University districts hotspots for young Koreans

University districts hotspots for young Koreans
PHOTO: Korea Herald/ANN

"Let's go to Hongdae -- Hongik University" is quite commonly heard in Seoul, although it doesn't mean they are going to the campus. They go to the place stretching out from the university to dine out, go shopping and enjoy concerts.

Here in Seoul, some entertainment districts featuring cafes, theatres, cinemas and concert venues are formed near college campuses, although the mood is slightly different from place to place.

Currently, the busiest college district is the Hongdae area in the western end of Seoul. Located near Hongik University, which has one of the nation's top fine arts colleges in South Korea, the place is known for its urban arts, indie music culture and clubs. Walking the street, visitors can easily spot street musicians -- singers, guitarist and dancers.

Male guitarist Jung Sung-ho, who has done street performances here for five years, said, "Hongdae is a good place for musicians. I regularly have performances here, hoping to be spotted by music-related people and to jump-start my career." It was Wednesday night, but around 50 people were watching him play.

Hongdae is also known for its indie scene, live clubs and underground musicians. On the last Friday of every month, "Live Club Day" is held in multiple clubs with a variety of genres including rock, jazz, hip-hop and electronics. Visitors can get access to any of the clubs with one ticket for just 20,000 won (S$24).

About a 20-minute walking distance from Hongdae, there is another busy college district called Sinchon near Yonsei University. The cafes and bars in Sinchon are less expensive than in the Hongdae area, as most customers here are college students hanging out to eat, drink and enjoy nightlife. The place is recently becoming more family friendly after the district office designated the place as a "streets without cars" area during the weekend.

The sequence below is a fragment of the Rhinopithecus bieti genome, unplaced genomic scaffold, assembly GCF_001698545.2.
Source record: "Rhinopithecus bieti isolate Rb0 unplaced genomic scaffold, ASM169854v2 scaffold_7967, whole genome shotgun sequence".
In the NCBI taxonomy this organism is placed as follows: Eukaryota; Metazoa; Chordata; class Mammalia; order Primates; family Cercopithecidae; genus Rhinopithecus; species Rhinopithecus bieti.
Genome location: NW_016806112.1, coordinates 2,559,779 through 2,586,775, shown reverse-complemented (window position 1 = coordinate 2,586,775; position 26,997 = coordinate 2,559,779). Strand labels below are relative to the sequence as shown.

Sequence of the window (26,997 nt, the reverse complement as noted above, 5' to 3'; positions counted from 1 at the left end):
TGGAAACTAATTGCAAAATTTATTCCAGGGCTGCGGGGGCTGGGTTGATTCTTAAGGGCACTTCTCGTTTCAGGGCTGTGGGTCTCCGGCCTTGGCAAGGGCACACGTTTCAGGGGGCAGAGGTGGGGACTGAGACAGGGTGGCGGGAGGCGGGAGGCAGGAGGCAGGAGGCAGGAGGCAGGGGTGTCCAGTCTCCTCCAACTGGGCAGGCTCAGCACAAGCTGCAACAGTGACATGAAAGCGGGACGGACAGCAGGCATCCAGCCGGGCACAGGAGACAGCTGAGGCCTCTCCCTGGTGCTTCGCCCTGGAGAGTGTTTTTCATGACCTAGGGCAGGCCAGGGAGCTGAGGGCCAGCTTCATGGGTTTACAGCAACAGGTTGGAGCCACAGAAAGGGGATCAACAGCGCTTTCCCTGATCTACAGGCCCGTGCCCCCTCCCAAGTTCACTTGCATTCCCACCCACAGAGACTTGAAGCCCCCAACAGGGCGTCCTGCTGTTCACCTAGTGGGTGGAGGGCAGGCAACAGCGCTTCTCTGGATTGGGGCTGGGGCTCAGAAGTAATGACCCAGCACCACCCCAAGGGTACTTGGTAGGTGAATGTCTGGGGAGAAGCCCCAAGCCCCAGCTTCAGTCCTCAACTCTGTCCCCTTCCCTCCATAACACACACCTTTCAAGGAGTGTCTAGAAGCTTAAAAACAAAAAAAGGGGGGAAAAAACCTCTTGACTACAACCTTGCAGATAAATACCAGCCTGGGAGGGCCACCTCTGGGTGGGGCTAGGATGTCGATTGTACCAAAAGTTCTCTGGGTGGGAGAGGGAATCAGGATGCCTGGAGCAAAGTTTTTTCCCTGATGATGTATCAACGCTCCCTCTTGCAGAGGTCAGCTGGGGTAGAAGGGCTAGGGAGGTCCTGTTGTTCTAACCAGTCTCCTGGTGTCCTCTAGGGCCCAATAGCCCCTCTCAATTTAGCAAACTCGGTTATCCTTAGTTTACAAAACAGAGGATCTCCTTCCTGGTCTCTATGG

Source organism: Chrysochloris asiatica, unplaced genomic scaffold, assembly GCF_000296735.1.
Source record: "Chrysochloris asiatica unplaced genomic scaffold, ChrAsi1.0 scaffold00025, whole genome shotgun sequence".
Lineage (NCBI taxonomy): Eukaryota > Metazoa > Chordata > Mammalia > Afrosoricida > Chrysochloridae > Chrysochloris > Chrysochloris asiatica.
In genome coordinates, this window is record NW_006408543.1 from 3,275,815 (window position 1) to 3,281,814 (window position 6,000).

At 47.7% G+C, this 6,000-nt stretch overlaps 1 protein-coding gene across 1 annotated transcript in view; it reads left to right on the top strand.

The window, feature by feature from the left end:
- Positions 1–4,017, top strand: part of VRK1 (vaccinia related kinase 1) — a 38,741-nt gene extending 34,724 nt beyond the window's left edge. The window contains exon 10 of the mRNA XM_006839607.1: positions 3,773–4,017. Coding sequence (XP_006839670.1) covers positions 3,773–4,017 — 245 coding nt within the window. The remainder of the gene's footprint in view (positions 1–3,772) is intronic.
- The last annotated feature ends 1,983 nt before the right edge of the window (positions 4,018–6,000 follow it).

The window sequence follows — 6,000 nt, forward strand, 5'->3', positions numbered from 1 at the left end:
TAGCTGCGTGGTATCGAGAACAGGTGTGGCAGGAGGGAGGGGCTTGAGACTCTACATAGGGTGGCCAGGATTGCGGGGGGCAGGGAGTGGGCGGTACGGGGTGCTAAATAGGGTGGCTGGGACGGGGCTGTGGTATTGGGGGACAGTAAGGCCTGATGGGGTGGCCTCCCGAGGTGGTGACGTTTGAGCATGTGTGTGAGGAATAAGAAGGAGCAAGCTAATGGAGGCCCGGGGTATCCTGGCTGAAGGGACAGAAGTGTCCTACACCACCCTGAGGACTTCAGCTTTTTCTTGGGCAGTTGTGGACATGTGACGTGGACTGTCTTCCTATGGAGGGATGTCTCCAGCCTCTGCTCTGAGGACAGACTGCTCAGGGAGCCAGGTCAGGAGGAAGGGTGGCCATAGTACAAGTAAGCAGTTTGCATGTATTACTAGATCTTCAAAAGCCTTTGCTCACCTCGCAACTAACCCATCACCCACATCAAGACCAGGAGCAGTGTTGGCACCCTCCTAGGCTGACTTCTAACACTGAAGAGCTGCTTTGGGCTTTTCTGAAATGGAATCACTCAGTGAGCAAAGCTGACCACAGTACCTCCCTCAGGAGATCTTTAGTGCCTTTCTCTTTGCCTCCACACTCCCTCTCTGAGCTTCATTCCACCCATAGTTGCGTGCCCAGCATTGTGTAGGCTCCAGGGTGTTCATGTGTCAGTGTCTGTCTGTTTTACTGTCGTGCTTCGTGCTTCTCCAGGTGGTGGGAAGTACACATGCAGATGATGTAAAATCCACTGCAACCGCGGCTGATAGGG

"The 'streets without cars' have brought an increase in the number of street performances and events here," Chun Yoo-jeong, an official at the district office, said.

Last month, a 350-meter-long water slide and water gun festival on the street attracted tens of thousands people to the district.

Daehangno, near Sungkyunkwan University and located in the heart of central Seoul, is another popular college district. "Daehangno" literally means "College Street" in Korean. Students from Seoul National University used to gather here before the school moved near Gwanaksan in 1975. Since SNU moved, Marronnier Park, where street artists are easily spotted now, was formed and many cultural arts organisations related to plays, movies, concerts and musicals have moved in.

Every September, street performance festival D.FESTA takes place at the park, featuring mimes, circus acts, musicals and dance. Walking a few minutes from the park, one can also visit hillside village "Ehwa mural town," an artsy tourist attraction that was adorned by 60 artists as a public art project in 2006.

An area near Konkuk University campus located in the southeastern part of Seoul is also popular. Inviting all age groups, the place offers a multiplex shopping centre along with a bunch of bars and restaurants.

Recently, Common Ground shopping complex, a mall built by stacking 200 shipping containers, is garnering attention for its independent brands. Inside, there are many small but unique shops, cafes and restaurants, targeting young shoppers.

"This is my first time to come but I like the relaxed and free atmosphere and unique items here. I may come back again," said Lee Eun-young, 25, a college student, who visited the mall with her friend.

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